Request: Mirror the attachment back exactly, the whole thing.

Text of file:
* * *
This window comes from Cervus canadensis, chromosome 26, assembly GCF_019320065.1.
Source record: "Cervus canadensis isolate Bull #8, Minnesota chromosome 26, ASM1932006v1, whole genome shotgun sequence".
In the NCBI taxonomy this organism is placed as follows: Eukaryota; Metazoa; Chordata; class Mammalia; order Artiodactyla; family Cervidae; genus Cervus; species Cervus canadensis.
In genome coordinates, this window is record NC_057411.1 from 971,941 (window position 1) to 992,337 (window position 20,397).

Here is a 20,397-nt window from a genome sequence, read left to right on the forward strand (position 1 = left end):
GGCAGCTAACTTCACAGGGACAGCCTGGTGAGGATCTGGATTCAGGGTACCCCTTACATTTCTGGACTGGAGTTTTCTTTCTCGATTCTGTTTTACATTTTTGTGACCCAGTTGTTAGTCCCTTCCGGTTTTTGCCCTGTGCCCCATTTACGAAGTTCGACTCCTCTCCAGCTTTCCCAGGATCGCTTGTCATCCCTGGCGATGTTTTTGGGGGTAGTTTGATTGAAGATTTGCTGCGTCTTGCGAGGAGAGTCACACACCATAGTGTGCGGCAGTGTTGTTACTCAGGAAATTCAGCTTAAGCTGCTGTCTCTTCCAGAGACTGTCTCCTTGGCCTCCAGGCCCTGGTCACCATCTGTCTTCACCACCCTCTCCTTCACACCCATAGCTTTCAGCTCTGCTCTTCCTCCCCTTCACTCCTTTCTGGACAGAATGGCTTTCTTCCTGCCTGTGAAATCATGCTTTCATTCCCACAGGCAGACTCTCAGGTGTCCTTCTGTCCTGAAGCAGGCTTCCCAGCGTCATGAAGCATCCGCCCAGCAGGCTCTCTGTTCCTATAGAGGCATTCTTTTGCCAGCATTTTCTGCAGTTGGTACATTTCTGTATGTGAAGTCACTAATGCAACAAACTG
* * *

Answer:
This window comes from Cervus canadensis, chromosome 26, assembly GCF_019320065.1.
Source record: "Cervus canadensis isolate Bull #8, Minnesota chromosome 26, ASM1932006v1, whole genome shotgun sequence".
In the NCBI taxonomy this organism is placed as follows: Eukaryota; Metazoa; Chordata; class Mammalia; order Artiodactyla; family Cervidae; genus Cervus; species Cervus canadensis.
In genome coordinates, this window is record NC_057411.1 from 971,941 (window position 1) to 992,337 (window position 20,397).

Here is a 20,397-nt window from a genome sequence, read left to right on the forward strand (position 1 = left end):
GGCAGCTAACTTCACAGGGACAGCCTGGTGAGGATCTGGATTCAGGGTACCCCTTACATTTCTGGACTGGAGTTTTCTTTCTCGATTCTGTTTTACATTTTTGTGACCCAGTTGTTAGTCCCTTCCGGTTTTTGCCCTGTGCCCCATTTACGAAGTTCGACTCCTCTCCAGCTTTCCCAGGATCGCTTGTCATCCCTGGCGATGTTTTTGGGGGTAGTTTGATTGAAGATTTGCTGCGTCTTGCGAGGAGAGTCACACACCATAGTGTGCGGCAGTGTTGTTACTCAGGAAATTCAGCTTAAGCTGCTGTCTCTTCCAGAGACTGTCTCCTTGGCCTCCAGGCCCTGGTCACCATCTGTCTTCACCACCCTCTCCTTCACACCCATAGCTTTCAGCTCTGCTCTTCCTCCCCTTCACTCCTTTCTGGACAGAATGGCTTTCTTCCTGCCTGTGAAATCATGCTTTCATTCCCACAGGCAGACTCTCAGGTGTCCTTCTGTCCTGAAGCAGGCTTCCCAGCGTCATGAAGCATCCGCCCAGCAGGCTCTCTGTTCCTATAGAGGCATTCTTTTGCCAGCATTTTCTGCAGTTGGTACATTTCTGTATGTGAAGTCACTAATGCAACAAACTG